Some days' back I whispered in her ears, 'Mother-in-law, how are you? I'm ST." She had no response. I continued, "Jesus is with you, every moment..." She nodded in acknowledgement. I stroke her shoulder a little and momentarily she seemed to recognise who I was, but that split-second of recognition subsided just as quickly as it arose and she slipped back into her dazed state.
A few days' before this she was asking her daughter who isn't a Christian what heaven is like and she couldn't answer. So I whispered to her, "You will see Jesus in heaven, father-in-law will be there for you, that is a place with no sickness, pain nor tears..." She didn't respond, her memory has certainly fled. But this I'm sure, God will remember her.
We are doing all we can to make her last days as comfortable as possible.
Anyway, this incident reminded me of the importance of forgetting things.
We have always lauded the merits of remembering things but God has actually given us the blessing of forgetting things. There was a man who had a gigantic memory and he could recall even the most insignificance of things. He worked in a circus showing off his skills in identifying what everyone in the audience did just before entering into the tent. His exceptional gift amazed everybody. However no one knew his agony; how sleep eluded him because he just couldn't switch off his mind.
I can feel his pain to some extent because I have a good memory of past events; things said and done and even the facial expressions. Now, because of what had happened these past few years, I wish I can thoroughly forget about the past.
A few nights' back, a character from a tv drama put it aptly, "I am a happier person now that I'm suffering from Alzheimer's because no matter how bad the news about me or my family and how much my company's stocks have fallen, I forget my unhappiness quickly. I am not at all troubled now."
There is some truth there, some wisdom too. Forgive and forget. It is easier to forgive, but to forget? How often a scene or a word will replay itself in your most unguarded moments or even in your dreams? How often a similar place or familiar scent brings back memories and regrets?
I am going to pray for the ability to forget so that I can live a happier life. Live and let live, let go and I think many of you need this too.
May the Lord be gracious to all of you out there, those who are hurting, that you may forget more bad things and remember more of the goodness of our Lord.
I was reading this book 3 days' back and learnt a new thing or two about forgiveness. Among the interesting lessons taught are these:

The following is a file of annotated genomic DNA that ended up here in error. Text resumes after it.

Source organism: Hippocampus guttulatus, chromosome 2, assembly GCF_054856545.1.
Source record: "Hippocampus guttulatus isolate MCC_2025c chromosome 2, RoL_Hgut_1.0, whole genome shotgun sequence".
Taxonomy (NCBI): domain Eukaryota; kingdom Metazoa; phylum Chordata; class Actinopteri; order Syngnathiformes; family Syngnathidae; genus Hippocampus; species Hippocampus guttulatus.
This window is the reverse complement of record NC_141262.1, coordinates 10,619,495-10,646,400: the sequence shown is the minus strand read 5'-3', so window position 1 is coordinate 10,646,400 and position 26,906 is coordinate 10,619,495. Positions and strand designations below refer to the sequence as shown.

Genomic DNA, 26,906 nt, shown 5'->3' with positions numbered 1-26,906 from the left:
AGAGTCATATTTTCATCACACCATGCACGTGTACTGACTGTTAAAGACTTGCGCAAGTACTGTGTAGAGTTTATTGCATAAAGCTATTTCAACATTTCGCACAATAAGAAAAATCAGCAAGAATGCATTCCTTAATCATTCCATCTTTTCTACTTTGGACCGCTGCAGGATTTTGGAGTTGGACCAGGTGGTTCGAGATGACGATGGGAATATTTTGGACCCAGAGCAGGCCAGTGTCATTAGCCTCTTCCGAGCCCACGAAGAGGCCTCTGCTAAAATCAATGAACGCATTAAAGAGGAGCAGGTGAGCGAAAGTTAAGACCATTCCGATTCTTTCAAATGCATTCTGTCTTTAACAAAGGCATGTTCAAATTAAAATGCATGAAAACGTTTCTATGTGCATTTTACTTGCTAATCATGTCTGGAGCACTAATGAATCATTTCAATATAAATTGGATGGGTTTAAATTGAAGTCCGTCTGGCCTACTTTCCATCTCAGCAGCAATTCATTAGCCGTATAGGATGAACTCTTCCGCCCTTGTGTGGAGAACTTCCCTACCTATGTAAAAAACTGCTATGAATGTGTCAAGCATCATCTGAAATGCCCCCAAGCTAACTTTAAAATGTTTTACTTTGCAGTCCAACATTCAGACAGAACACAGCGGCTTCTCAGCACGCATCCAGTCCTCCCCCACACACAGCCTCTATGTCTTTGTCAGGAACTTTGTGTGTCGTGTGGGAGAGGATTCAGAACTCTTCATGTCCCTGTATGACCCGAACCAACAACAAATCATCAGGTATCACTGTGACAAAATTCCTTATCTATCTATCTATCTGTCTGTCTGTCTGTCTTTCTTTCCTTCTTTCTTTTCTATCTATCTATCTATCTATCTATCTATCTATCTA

- Just because you're hurt doesn't mean that the other party needs to repent because repentance deals with sins and the other party may not have sinned against you. You can be hurt for various reasons, you could be jealous or annoyed etc. but what the other person has done does not tantamount to a sin. In this case, you'll just have to deal with it yourself, not so much as forgiving the other party but forbearing the other party.
- Jesus was quoted in Luke 17, "If your brother sins, rebuke him, and if he repents, forgive him. If he sins against you seven times in a day, and seven times comes back to you and says, 'I repent,' forgive him." So after ascertaining that indeed the other party has sinned against you, the first biblical thing to do is to 'rebuke' him, meaning confront him with his offense, and if he repents, then forgive him.
- When I read the 'IF he repents', you know, the IF, I was like, yay, so there's a loop-hole, you mean I can choose not to forgive? No, that wasn't what the book teaches, it emphasized that God would want us to forgive no matter what. It also cautions about the type of attitude we should adopt when we 'confront' the other party about his offence. I'm glad it also recognises the fact that usually people won't admit their mistakes and draws references from the Old Testament Proverbs about the consequences of rebuking a wise man and a fool.
- A very interesting thought here is that God's Word says that if someone sins against you seven times and comes back to you to repent, you're supposed to forgive him again and again. The interesting part is about the possiblility for someone to sin against you and repenting again and again, I mean really recognising his mistake again and again and yet sinning again and again. The author points out that God knows our nature and deal with us in the same way too, forgiving us again and again...
Anyway, I've a better understanding on this topic now and wish to share my blessing with you, come on read it up! Click on the link above! :)